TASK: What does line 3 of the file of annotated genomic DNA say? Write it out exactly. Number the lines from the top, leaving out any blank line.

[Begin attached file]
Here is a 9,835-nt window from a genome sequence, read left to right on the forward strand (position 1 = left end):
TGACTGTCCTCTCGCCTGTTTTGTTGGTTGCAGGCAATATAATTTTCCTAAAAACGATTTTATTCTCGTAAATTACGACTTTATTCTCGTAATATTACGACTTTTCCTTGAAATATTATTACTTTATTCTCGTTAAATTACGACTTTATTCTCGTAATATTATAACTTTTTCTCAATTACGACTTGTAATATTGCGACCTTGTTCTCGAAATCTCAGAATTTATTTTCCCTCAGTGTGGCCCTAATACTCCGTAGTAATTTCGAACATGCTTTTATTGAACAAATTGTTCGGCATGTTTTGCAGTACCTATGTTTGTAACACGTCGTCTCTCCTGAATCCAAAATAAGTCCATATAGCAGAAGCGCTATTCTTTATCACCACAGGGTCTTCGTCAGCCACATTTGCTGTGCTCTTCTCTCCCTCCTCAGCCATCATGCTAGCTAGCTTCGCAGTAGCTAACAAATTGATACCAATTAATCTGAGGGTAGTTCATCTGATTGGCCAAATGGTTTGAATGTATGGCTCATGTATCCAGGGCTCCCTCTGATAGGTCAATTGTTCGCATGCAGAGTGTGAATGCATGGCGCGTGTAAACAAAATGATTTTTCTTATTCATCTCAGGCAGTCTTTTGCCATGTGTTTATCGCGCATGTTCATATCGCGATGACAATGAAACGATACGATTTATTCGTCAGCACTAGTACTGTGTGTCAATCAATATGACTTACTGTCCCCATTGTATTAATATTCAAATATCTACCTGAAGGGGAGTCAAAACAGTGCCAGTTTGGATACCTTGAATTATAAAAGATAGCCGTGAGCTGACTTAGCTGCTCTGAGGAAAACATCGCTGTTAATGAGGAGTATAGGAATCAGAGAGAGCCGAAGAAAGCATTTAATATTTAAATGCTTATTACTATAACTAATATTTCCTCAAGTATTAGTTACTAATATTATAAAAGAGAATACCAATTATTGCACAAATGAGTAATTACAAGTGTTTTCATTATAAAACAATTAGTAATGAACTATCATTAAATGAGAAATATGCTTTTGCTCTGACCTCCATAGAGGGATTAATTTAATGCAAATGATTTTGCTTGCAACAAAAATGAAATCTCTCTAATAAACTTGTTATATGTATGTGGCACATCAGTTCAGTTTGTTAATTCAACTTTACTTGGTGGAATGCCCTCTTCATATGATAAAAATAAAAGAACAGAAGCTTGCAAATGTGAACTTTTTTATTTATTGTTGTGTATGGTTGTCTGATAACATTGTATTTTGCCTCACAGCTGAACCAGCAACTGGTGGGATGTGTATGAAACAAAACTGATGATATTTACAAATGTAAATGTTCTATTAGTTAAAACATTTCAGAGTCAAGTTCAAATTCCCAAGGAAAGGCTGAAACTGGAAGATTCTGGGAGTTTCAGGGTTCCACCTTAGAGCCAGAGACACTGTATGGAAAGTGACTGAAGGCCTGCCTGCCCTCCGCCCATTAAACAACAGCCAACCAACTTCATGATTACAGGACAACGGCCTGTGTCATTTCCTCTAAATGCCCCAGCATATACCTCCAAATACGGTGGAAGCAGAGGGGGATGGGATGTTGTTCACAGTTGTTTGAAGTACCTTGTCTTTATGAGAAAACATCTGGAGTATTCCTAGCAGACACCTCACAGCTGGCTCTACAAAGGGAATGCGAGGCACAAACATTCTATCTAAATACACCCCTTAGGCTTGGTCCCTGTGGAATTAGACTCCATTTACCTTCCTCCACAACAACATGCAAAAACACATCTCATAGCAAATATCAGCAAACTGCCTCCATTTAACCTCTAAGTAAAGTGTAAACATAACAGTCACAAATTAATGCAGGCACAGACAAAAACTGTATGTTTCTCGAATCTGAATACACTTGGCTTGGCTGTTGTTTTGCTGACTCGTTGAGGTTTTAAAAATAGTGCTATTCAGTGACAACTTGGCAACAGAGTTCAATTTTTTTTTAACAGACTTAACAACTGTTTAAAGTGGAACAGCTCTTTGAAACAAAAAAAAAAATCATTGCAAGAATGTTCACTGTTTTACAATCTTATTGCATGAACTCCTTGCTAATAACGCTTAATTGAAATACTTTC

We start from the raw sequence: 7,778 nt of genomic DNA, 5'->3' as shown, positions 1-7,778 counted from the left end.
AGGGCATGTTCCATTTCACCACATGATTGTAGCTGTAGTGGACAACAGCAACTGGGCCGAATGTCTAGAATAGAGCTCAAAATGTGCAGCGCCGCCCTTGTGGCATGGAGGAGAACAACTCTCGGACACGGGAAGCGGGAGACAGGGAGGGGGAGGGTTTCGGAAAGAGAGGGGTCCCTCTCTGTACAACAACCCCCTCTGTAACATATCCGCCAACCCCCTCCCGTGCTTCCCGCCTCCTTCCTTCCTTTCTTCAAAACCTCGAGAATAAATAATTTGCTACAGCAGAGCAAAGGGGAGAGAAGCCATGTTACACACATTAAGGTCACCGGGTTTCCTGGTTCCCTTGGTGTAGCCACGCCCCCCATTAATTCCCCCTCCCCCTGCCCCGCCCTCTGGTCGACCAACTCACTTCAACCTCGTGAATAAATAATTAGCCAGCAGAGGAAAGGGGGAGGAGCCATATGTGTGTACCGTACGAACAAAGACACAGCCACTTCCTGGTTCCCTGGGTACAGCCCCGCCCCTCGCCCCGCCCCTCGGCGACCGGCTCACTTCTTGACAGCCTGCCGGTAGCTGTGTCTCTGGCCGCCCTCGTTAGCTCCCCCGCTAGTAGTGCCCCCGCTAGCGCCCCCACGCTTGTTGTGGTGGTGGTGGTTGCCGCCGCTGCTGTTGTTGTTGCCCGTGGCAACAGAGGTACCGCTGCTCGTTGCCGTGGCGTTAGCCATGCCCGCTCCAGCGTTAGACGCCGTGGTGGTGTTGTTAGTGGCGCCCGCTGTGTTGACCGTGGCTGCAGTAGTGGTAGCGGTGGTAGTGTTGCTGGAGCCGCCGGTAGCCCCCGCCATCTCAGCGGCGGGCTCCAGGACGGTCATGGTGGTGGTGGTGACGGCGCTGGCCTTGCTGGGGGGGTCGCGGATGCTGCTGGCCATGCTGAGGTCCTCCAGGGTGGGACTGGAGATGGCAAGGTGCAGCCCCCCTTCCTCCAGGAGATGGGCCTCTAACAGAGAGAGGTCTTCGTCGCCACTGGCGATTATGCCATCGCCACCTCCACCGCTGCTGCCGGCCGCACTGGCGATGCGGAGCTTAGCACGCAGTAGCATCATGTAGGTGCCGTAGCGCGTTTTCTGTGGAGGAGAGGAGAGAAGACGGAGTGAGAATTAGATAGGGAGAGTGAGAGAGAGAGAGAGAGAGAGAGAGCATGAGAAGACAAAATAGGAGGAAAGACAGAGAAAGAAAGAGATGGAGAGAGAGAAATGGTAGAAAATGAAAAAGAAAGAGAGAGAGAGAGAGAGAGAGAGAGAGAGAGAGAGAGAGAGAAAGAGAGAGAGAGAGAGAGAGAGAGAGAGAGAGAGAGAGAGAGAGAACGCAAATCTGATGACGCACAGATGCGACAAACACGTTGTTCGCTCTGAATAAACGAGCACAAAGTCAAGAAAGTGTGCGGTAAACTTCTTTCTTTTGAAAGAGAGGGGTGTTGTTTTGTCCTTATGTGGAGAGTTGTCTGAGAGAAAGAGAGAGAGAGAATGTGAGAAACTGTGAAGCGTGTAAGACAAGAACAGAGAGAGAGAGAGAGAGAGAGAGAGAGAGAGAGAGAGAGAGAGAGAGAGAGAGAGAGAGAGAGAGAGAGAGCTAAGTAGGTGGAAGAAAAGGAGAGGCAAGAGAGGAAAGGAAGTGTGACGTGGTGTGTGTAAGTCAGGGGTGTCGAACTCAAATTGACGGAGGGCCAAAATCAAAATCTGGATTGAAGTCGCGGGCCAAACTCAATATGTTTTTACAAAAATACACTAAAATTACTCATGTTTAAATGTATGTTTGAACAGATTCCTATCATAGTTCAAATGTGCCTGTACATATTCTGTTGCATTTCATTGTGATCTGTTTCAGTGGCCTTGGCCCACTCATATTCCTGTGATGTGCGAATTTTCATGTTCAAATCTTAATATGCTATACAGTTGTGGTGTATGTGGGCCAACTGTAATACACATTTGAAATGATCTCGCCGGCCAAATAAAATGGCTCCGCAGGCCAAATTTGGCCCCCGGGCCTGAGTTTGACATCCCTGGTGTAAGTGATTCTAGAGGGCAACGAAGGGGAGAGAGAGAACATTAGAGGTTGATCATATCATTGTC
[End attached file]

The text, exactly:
We start from the raw sequence: 7,778 nt of genomic DNA, 5'->3' as shown, positions 1-7,778 counted from the left end.